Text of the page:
EXPLAINED: The new rules around getting a sick note over the phone in Germany

What’s happened?

In spring 2020, German authorities changed the law so that people with a mild upper respiratory tract illness, such as the common cold, were able to get an incapacity to work certificate or AU-Bescheinigung by simply calling and speaking to their GP.

The rule was extended several times and finally reversed on June 1st this year due to falling infection figures. Since then people have had to go back to the practice – or do a video call if the doctor’s office has that system in place – to get a sick note.

Now, due to a decision by the Joint Federal Committee, the regulation has been reintroduced and patients can call their GP again for a sick note.

Can I get a sick note over the phone for any illness?

No. As before, the regulation only applies to patients suffering from a mild upper respiratory tract illness. Though Covid has not explicitly been named in the announcement, it seems that it is intended to be covered by the regulation.

If the doctor is convinced that the patient is unfit for work after a telephone consultation, then they can issue a sick note for up to seven days.

READ ALSO: EXPLAINED: The changes around doctor’s notes in Germany you should know

If the symptoms persist after seven days, the certificate can be extended once more for another week.

Why now?

According to the Chairman of the G-BA, Josef Hecken, the regulation has been introduced now as a response to rising Covid numbers and in anticipation of the cold and flu season in the coming months: “We want to avoid full waiting rooms in doctors’ offices and the emergence of new infection chains,” he said.

The telephone sick leave rule is a simple, proven and uniform nationwide solution for that, he said. The rule is also necessary because video consultation hours are not yet available everywhere.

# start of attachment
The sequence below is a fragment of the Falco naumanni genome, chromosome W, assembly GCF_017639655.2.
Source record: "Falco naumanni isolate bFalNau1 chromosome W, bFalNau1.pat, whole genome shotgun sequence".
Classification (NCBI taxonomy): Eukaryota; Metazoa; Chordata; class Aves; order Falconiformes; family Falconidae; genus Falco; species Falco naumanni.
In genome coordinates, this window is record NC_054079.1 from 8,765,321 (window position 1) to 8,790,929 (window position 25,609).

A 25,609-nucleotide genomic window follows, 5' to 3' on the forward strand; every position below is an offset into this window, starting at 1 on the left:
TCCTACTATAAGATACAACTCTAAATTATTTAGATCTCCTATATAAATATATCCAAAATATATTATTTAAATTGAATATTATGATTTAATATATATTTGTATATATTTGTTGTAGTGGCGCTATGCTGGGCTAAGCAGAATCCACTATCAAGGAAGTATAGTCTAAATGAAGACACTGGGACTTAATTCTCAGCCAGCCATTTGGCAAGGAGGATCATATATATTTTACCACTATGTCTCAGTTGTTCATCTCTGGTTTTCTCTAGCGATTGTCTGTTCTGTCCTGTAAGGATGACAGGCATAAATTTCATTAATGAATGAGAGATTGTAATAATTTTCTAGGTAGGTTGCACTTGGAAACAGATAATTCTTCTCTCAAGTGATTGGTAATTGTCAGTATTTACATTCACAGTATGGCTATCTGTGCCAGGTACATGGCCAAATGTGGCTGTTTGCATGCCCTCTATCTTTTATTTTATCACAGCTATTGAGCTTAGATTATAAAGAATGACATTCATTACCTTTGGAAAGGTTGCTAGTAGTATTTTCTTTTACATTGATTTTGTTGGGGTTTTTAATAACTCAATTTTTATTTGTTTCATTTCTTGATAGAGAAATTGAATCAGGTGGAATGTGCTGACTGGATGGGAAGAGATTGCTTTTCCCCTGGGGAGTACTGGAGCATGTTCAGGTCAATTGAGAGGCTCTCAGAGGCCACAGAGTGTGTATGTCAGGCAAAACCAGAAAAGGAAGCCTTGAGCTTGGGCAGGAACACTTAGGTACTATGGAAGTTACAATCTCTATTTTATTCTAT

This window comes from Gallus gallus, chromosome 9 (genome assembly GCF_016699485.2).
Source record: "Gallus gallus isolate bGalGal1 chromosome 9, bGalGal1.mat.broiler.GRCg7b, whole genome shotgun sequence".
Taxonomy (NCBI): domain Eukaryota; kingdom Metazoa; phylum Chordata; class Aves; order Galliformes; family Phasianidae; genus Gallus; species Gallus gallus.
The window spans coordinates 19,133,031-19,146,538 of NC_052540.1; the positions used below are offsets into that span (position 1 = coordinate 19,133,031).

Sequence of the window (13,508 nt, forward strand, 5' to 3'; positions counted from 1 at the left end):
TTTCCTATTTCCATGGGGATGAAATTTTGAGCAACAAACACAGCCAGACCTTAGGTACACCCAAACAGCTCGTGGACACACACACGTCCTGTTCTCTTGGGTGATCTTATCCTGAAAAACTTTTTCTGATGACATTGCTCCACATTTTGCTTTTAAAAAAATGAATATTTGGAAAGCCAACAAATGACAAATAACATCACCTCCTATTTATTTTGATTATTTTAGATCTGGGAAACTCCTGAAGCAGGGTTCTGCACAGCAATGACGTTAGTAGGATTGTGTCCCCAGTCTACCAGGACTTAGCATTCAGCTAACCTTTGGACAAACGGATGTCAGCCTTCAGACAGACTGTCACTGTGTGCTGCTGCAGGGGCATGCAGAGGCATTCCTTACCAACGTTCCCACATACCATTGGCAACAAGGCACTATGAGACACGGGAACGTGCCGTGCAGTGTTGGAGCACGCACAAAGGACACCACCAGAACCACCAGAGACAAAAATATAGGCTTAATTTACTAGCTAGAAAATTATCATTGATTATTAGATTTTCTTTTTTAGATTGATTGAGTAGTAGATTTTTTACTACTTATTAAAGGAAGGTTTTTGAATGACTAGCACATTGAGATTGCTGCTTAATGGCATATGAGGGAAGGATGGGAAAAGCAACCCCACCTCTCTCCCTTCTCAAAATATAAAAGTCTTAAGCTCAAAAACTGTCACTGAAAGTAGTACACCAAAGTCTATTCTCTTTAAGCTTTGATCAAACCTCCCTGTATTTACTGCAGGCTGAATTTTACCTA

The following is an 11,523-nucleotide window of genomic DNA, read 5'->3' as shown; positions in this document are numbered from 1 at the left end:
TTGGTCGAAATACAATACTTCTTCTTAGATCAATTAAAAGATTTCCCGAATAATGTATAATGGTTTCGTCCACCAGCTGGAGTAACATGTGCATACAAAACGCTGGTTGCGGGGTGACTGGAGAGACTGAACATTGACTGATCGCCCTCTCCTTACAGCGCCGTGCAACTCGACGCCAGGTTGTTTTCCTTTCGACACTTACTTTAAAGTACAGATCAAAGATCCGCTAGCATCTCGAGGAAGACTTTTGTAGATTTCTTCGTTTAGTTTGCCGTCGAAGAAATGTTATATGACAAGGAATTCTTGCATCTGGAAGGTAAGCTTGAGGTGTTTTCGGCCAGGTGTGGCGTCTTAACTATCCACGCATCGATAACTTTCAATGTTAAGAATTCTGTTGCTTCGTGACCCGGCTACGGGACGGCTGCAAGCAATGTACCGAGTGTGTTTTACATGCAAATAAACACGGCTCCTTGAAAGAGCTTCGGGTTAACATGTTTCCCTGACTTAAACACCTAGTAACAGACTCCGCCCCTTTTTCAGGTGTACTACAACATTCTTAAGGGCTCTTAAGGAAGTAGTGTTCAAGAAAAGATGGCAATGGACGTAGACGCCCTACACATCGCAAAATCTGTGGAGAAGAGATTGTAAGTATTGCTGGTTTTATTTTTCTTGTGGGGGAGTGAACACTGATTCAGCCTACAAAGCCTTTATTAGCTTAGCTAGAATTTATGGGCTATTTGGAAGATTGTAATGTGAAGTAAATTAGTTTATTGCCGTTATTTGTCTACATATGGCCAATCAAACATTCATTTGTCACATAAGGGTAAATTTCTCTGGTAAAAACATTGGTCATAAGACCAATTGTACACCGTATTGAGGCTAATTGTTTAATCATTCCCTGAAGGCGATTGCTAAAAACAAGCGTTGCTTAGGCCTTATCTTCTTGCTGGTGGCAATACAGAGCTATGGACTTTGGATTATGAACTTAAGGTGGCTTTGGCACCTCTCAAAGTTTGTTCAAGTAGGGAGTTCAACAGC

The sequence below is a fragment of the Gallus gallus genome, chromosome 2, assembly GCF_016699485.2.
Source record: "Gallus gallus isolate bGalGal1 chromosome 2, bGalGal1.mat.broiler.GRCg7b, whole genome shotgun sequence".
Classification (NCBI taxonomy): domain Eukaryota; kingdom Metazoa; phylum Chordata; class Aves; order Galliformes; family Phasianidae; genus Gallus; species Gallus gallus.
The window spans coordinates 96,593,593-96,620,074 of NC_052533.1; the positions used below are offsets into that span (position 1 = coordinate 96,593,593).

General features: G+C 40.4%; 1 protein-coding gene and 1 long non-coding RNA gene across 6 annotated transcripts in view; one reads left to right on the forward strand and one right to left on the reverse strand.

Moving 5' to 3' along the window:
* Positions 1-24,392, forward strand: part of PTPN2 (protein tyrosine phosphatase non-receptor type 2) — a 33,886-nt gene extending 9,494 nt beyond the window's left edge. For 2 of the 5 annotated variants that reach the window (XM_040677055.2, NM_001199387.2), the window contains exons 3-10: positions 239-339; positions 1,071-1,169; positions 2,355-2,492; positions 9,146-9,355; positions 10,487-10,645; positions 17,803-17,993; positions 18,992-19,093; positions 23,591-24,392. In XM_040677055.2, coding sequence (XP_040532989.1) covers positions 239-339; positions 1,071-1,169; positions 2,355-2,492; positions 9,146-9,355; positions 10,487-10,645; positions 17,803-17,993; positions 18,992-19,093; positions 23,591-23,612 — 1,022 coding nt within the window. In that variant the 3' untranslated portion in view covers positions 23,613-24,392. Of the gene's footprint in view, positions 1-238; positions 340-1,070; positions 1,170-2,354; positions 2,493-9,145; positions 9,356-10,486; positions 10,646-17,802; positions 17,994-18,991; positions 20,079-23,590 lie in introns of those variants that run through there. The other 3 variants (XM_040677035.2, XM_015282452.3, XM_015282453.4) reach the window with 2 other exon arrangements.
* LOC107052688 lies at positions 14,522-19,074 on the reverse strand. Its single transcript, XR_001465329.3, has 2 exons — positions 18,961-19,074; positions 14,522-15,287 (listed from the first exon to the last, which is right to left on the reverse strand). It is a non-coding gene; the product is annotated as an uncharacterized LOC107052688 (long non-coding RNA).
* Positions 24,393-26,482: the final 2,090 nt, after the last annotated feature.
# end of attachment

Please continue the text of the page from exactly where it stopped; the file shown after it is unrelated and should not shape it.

What else should I know?

The health insurer DAK is calling for telephone sick leave in the case of light respiratory diseases to be made possible on a permanent basis in Germany. DAK’s CEO Andreas Storm said that this should “not always be up for debate, because it has proven itself.” 

READ ALSO: Everything you need to know about making a doctor’s appointment in Germany

The social association VdK also welcomed the reintroduction of the rule. The VdK’s President Verena Bentele said that the regulation would help to protect high-risk groups in particular from potential infections.

What are the rules to know about sick notes in Germany?

Germany has a strict system in place. If you are sick, you need to give your employer a Krankmeldung (notification of sickness) before the start of work on the first day (of your illness).

However, you also need to hand in a Krankschreibung (doctor’s note) on the fourth day of your illness. Some employments contracts, however, require you to submit a sick not earlier than the fourth day so check with your boss or HR on that point. 

SHOW COMMENTS